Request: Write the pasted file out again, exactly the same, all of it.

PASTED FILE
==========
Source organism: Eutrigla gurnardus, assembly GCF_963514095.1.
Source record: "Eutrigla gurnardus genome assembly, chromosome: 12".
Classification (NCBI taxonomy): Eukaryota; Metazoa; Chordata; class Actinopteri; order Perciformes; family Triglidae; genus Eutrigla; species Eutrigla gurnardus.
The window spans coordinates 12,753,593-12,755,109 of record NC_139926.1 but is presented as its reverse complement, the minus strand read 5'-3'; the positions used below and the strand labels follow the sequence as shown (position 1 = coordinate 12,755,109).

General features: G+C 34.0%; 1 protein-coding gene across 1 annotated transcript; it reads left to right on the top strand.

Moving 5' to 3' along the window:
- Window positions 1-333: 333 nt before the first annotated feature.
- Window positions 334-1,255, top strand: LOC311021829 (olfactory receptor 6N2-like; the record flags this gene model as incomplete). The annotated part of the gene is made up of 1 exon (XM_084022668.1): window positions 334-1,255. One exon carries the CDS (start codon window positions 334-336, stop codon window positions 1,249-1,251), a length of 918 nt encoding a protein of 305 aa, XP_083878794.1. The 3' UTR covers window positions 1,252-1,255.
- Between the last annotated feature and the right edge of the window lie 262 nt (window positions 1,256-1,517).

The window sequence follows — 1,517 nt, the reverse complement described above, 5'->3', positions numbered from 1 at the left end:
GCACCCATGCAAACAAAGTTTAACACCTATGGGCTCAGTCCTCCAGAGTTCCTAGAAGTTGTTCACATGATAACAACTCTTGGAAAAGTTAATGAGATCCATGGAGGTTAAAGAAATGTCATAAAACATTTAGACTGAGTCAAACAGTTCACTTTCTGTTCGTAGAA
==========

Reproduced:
Source organism: Eutrigla gurnardus, assembly GCF_963514095.1.
Source record: "Eutrigla gurnardus genome assembly, chromosome: 12".
Classification (NCBI taxonomy): Eukaryota; Metazoa; Chordata; class Actinopteri; order Perciformes; family Triglidae; genus Eutrigla; species Eutrigla gurnardus.
The window spans coordinates 12,753,593-12,755,109 of record NC_139926.1 but is presented as its reverse complement, the minus strand read 5'-3'; the positions used below and the strand labels follow the sequence as shown (position 1 = coordinate 12,755,109).

General features: G+C 34.0%; 1 protein-coding gene across 1 annotated transcript; it reads left to right on the top strand.

Moving 5' to 3' along the window:
- Window positions 1-333: 333 nt before the first annotated feature.
- Window positions 334-1,255, top strand: LOC311021829 (olfactory receptor 6N2-like; the record flags this gene model as incomplete). The annotated part of the gene is made up of 1 exon (XM_084022668.1): window positions 334-1,255. One exon carries the CDS (start codon window positions 334-336, stop codon window positions 1,249-1,251), a length of 918 nt encoding a protein of 305 aa, XP_083878794.1. The 3' UTR covers window positions 1,252-1,255.
- Between the last annotated feature and the right edge of the window lie 262 nt (window positions 1,256-1,517).

The window sequence follows — 1,517 nt, the reverse complement described above, 5'->3', positions numbered from 1 at the left end:
GCACCCATGCAAACAAAGTTTAACACCTATGGGCTCAGTCCTCCAGAGTTCCTAGAAGTTGTTCACATGATAACAACTCTTGGAAAAGTTAATGAGATCCATGGAGGTTAAAGAAATGTCATAAAACATTTAGACTGAGTCAAACAGTTCACTTTCTGTTCGTAGAA